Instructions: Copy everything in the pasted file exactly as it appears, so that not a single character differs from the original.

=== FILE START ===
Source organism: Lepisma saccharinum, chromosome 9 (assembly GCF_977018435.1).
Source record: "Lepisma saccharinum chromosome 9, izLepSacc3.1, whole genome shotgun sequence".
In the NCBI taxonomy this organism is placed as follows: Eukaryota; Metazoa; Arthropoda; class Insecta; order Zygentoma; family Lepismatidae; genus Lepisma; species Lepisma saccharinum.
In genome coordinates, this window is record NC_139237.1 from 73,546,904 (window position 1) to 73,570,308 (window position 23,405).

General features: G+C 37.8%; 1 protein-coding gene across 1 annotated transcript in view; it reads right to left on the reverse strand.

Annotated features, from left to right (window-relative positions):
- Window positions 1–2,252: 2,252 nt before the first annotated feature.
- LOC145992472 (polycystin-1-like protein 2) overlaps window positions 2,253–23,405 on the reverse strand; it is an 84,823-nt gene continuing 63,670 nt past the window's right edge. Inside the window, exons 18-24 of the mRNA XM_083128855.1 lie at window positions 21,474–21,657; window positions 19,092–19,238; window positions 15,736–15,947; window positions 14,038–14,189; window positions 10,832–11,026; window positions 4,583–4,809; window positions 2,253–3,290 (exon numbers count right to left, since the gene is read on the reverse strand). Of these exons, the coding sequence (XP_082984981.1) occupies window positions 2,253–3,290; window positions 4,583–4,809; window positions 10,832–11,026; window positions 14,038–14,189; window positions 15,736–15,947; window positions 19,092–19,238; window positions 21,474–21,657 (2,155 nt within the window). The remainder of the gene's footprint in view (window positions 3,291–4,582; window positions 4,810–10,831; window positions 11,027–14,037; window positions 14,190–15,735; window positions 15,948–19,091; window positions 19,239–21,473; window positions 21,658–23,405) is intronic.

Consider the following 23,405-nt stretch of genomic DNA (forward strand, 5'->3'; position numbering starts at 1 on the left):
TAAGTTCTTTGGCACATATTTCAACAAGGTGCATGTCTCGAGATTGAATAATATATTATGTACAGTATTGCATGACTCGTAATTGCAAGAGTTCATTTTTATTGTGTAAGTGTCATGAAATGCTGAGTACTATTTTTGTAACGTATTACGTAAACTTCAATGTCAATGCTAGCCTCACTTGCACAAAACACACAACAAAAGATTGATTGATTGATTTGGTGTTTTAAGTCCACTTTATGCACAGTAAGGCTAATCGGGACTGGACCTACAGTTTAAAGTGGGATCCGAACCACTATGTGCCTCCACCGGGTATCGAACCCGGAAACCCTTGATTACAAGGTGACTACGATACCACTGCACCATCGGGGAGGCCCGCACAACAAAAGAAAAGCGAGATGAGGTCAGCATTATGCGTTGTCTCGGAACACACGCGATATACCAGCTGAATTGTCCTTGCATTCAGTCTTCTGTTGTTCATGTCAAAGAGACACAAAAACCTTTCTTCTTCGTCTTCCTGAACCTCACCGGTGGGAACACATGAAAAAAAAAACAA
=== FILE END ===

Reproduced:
Source organism: Lepisma saccharinum, chromosome 9 (assembly GCF_977018435.1).
Source record: "Lepisma saccharinum chromosome 9, izLepSacc3.1, whole genome shotgun sequence".
In the NCBI taxonomy this organism is placed as follows: Eukaryota; Metazoa; Arthropoda; class Insecta; order Zygentoma; family Lepismatidae; genus Lepisma; species Lepisma saccharinum.
In genome coordinates, this window is record NC_139237.1 from 73,546,904 (window position 1) to 73,570,308 (window position 23,405).

General features: G+C 37.8%; 1 protein-coding gene across 1 annotated transcript in view; it reads right to left on the reverse strand.

Annotated features, from left to right (window-relative positions):
- Window positions 1–2,252: 2,252 nt before the first annotated feature.
- LOC145992472 (polycystin-1-like protein 2) overlaps window positions 2,253–23,405 on the reverse strand; it is an 84,823-nt gene continuing 63,670 nt past the window's right edge. Inside the window, exons 18-24 of the mRNA XM_083128855.1 lie at window positions 21,474–21,657; window positions 19,092–19,238; window positions 15,736–15,947; window positions 14,038–14,189; window positions 10,832–11,026; window positions 4,583–4,809; window positions 2,253–3,290 (exon numbers count right to left, since the gene is read on the reverse strand). Of these exons, the coding sequence (XP_082984981.1) occupies window positions 2,253–3,290; window positions 4,583–4,809; window positions 10,832–11,026; window positions 14,038–14,189; window positions 15,736–15,947; window positions 19,092–19,238; window positions 21,474–21,657 (2,155 nt within the window). The remainder of the gene's footprint in view (window positions 3,291–4,582; window positions 4,810–10,831; window positions 11,027–14,037; window positions 14,190–15,735; window positions 15,948–19,091; window positions 19,239–21,473; window positions 21,658–23,405) is intronic.

Consider the following 23,405-nt stretch of genomic DNA (forward strand, 5'->3'; position numbering starts at 1 on the left):
TAAGTTCTTTGGCACATATTTCAACAAGGTGCATGTCTCGAGATTGAATAATATATTATGTACAGTATTGCATGACTCGTAATTGCAAGAGTTCATTTTTATTGTGTAAGTGTCATGAAATGCTGAGTACTATTTTTGTAACGTATTACGTAAACTTCAATGTCAATGCTAGCCTCACTTGCACAAAACACACAACAAAAGATTGATTGATTGATTTGGTGTTTTAAGTCCACTTTATGCACAGTAAGGCTAATCGGGACTGGACCTACAGTTTAAAGTGGGATCCGAACCACTATGTGCCTCCACCGGGTATCGAACCCGGAAACCCTTGATTACAAGGTGACTACGATACCACTGCACCATCGGGGAGGCCCGCACAACAAAAGAAAAGCGAGATGAGGTCAGCATTATGCGTTGTCTCGGAACACACGCGATATACCAGCTGAATTGTCCTTGCATTCAGTCTTCTGTTGTTCATGTCAAAGAGACACAAAAACCTTTCTTCTTCGTCTTCCTGAACCTCACCGGTGGGAACACATGAAAAAAAAAACAA